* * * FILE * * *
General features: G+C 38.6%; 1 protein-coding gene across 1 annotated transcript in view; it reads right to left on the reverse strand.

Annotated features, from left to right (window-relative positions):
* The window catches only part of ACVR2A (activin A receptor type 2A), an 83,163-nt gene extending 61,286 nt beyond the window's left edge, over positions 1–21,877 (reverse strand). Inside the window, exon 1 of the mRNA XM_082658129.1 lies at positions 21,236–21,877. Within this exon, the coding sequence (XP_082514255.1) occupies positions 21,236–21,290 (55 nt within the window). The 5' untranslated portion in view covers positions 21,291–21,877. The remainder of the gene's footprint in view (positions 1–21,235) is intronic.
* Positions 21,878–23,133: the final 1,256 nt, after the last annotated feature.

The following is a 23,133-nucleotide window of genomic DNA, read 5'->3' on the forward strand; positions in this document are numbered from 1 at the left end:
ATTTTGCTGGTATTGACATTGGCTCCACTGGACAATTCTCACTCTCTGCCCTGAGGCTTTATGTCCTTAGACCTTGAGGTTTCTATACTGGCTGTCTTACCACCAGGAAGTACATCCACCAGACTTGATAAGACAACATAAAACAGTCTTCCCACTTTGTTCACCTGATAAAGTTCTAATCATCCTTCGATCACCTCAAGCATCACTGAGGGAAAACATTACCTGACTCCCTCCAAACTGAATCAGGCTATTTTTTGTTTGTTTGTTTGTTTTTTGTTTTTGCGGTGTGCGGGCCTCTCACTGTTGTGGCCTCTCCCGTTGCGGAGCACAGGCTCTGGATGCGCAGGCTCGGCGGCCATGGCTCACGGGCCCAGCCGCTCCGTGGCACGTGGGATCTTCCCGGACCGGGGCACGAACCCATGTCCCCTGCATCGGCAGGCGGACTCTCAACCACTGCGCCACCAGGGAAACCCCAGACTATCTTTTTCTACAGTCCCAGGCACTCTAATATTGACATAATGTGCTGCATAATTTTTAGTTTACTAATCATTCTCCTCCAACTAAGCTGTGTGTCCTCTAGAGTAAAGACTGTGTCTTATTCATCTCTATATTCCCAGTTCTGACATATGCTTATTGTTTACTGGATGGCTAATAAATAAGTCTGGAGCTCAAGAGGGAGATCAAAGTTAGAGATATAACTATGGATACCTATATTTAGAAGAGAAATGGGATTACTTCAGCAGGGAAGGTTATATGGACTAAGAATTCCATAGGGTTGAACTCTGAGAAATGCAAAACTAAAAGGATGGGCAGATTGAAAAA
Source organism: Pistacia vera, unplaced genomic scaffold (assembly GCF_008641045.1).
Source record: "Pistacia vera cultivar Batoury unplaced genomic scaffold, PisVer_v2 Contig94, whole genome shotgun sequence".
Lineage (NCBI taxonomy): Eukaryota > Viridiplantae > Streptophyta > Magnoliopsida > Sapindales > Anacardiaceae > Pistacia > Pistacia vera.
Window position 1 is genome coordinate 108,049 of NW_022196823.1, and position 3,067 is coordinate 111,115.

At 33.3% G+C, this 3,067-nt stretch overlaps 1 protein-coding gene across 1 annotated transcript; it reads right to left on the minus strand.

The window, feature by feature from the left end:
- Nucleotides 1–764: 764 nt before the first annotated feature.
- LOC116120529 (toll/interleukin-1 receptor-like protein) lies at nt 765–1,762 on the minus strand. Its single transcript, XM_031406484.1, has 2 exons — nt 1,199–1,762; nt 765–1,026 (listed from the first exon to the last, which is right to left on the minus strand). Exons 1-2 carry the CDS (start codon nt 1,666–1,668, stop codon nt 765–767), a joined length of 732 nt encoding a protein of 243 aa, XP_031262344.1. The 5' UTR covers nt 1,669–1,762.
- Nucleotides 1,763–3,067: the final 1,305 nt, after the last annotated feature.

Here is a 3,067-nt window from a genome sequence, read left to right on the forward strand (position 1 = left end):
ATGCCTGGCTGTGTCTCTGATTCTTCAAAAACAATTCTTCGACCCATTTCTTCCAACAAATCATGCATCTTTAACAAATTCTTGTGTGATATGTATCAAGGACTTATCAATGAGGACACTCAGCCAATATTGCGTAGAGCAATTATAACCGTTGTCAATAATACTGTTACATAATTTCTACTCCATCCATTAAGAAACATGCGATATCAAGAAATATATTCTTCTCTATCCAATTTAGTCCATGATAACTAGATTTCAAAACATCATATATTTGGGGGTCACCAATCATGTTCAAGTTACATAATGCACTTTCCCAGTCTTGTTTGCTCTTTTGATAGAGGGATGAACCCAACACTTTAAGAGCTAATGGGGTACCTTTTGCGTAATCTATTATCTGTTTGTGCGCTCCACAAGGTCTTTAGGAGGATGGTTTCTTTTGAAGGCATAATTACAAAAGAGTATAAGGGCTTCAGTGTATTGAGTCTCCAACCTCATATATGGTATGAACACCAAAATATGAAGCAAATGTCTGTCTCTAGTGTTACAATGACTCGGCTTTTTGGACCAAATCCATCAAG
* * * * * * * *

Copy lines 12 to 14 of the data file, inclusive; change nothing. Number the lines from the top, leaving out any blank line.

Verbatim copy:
The window, feature by feature from the left end:
- Nucleotides 1–764: 764 nt before the first annotated feature.
- LOC116120529 (toll/interleukin-1 receptor-like protein) lies at nt 765–1,762 on the minus strand. Its single transcript, XM_031406484.1, has 2 exons — nt 1,199–1,762; nt 765–1,026 (listed from the first exon to the last, which is right to left on the minus strand). Exons 1-2 carry the CDS (start codon nt 1,666–1,668, stop codon nt 765–767), a joined length of 732 nt encoding a protein of 243 aa, XP_031262344.1. The 5' UTR covers nt 1,669–1,762.